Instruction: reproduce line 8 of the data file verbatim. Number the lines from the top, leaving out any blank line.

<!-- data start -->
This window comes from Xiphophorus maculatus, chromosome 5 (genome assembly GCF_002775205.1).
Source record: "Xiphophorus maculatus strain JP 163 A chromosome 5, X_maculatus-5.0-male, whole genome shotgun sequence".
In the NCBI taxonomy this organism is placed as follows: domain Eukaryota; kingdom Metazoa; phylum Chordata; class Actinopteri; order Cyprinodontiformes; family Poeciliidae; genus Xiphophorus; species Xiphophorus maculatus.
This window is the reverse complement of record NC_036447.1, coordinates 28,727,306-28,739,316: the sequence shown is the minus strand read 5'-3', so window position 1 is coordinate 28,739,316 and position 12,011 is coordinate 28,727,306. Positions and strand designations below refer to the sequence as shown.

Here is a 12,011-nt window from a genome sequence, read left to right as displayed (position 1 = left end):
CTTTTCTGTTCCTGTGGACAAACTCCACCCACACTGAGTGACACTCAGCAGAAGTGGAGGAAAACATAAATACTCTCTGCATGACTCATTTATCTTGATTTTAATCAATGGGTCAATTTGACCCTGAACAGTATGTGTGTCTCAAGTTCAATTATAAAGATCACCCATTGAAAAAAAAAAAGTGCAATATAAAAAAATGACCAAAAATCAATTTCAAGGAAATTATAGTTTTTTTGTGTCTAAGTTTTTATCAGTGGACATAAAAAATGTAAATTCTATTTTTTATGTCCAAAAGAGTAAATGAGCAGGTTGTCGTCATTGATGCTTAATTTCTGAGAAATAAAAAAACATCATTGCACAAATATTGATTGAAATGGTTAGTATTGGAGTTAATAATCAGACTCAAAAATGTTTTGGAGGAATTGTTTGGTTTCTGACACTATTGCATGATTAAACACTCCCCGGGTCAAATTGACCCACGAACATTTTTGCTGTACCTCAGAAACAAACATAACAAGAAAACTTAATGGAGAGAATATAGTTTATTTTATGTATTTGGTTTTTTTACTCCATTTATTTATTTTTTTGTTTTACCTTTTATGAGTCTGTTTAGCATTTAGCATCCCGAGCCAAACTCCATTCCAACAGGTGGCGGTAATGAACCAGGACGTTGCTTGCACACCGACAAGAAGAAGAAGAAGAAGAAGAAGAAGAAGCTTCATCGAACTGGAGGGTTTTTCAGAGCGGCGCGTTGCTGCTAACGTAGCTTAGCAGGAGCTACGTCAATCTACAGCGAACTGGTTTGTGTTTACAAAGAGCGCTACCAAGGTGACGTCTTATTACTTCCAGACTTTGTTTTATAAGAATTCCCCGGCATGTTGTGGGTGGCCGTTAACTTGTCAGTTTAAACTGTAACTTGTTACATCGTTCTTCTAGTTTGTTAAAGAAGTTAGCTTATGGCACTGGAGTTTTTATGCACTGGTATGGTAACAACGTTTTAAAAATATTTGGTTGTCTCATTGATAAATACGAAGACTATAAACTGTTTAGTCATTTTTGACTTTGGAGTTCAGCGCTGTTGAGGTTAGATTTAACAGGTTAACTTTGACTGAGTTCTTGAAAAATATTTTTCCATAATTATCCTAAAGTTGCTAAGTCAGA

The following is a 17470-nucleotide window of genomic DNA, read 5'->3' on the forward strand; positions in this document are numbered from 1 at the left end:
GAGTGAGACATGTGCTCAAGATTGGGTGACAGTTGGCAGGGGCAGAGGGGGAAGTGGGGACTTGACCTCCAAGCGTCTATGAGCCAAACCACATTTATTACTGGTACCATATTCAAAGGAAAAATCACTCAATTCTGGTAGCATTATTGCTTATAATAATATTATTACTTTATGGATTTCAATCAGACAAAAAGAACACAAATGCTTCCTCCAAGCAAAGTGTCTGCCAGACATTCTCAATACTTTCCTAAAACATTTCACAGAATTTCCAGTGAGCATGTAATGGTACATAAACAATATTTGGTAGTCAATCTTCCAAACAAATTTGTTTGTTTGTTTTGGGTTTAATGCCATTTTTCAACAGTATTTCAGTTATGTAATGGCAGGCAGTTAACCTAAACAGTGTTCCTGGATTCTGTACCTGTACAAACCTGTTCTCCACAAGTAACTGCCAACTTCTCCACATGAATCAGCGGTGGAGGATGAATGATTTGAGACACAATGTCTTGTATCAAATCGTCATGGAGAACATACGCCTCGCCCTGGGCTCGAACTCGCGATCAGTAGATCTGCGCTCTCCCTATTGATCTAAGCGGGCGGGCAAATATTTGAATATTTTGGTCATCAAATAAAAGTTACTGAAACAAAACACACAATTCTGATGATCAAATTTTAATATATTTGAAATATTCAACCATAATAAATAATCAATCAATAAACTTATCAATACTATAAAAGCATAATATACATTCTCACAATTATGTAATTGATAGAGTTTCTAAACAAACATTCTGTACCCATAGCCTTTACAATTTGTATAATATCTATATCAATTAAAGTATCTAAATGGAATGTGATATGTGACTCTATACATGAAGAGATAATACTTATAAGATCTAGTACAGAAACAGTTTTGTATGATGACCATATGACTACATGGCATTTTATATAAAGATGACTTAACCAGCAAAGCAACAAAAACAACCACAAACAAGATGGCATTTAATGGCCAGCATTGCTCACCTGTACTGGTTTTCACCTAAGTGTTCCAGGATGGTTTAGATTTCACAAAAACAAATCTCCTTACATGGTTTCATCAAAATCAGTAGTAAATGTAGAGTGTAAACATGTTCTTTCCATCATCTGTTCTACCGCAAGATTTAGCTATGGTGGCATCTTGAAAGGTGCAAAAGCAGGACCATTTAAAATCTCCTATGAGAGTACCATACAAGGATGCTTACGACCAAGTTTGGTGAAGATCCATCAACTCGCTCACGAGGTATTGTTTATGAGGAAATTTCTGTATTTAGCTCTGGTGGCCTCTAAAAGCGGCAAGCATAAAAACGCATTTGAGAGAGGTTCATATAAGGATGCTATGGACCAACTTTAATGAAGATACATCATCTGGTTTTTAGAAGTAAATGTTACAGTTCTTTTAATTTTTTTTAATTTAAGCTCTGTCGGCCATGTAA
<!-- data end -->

GAGTGAGACATGTGCTCAAGATTGGGTGACAGTTGGCAGGGGCAGAGGGGGAAGTGGGGACTTGACCTCCAAGCGTCTATGAGCCAAACCACATTTATTACTGGTACCATATTCAAAGGAAAAATCACTCAATTCTGGTAGCATTATTGCTTATAATAATATTATTACTTTATGGATTTCAATCAGACAAAAAGAACACAAATGCTTCCTCCAAGCAAAGTGTCTGCCAGACATTCTCAATACTTTCCTAAAACATTTCACAGAATTTCCAGTGAGCATGTAATGGTACATAAACAATATTTGGTAGTCAATCTTCCAAACAAATTTGTTTGTTTGTTTTGGGTTTAATGCCATTTTTCAACAGTATTTCAGTTATGTAATGGCAGGCAGTTAACCTAAACAGTGTTCCTGGATTCTGTACCTGTACAAACCTGTTCTCCACAAGTAACTGCCAACTTCTCCACATGAATCAGCGGTGGAGGATGAATGATTTGAGACACAATGTCTTGTATCAAATCGTCATGGAGAACATACGCCTCGCCCTGGGCTCGAACTCGCGATCAGTAGATCTGCGCTCTCCCTATTGATCTAAGCGGGCGGGCAAATATTTGAATATTTTGGTCATCAAATAAAAGTTACTGAAACAAAACACACAATTCTGATGATCAAATTTTAATATATTTGAAATATTCAACCATAATAAATAATCAATCAATAAACTTATCAATACTATAAAAGCATAATATACATTCTCACAATTATGTAATTGATAGAGTTTCTAAACAAACATTCTGTACCCATAGCCTTTACAATTTGTATAATATCTATATCAATTAAAGTATCTAAATGGAATGTGATATGTGACTCTATACATGAAGAGATAATACTTATAAGATCTAGTACAGAAACAGTTTTGTATGATGACCATATGACTACATGGCATTTTATATAAAGATGACTTAACCAGCAAAGCAACAAAAACAACCACAAACAAGATGGCATTTAATGGCCAGCATTGCTCACCTGTACTGGTTTTCACCTAAGTGTTCCAGGATGGTTTAGATTTCACAAAAACAAATCTCCTTACATGGTTTCATCAAAATCAGTAGTAAATGTAGAGTGTAAACATGTTCTTTCCATCATCTGTTCTACCGCAAGATTTAGCTATGGTGGCATCTTGAAAGGTGCAAAAGCAGGACCATTTAAAATCTCCTATGAGAGTACCATACAAGGATGCTTACGACCAAGTTTGGTGAAGATCCATCAACTCGCTCACGAGGTATTGTTTATGAGGAAATTTCTGTATTTAGCTCTGGTGGCCTCTAAAAGCGGCAAGCATAAAAACGCATTTGAGAGAGGTTCATATAAGGATGCTATGGACCAACTTTAATGAAGATACATCATCTGGTTTTTAGAAGTAAATGTTACAGTTCTTTTAATTTTTTTTAATTTAAGCTCTGTCGGCCATGTAA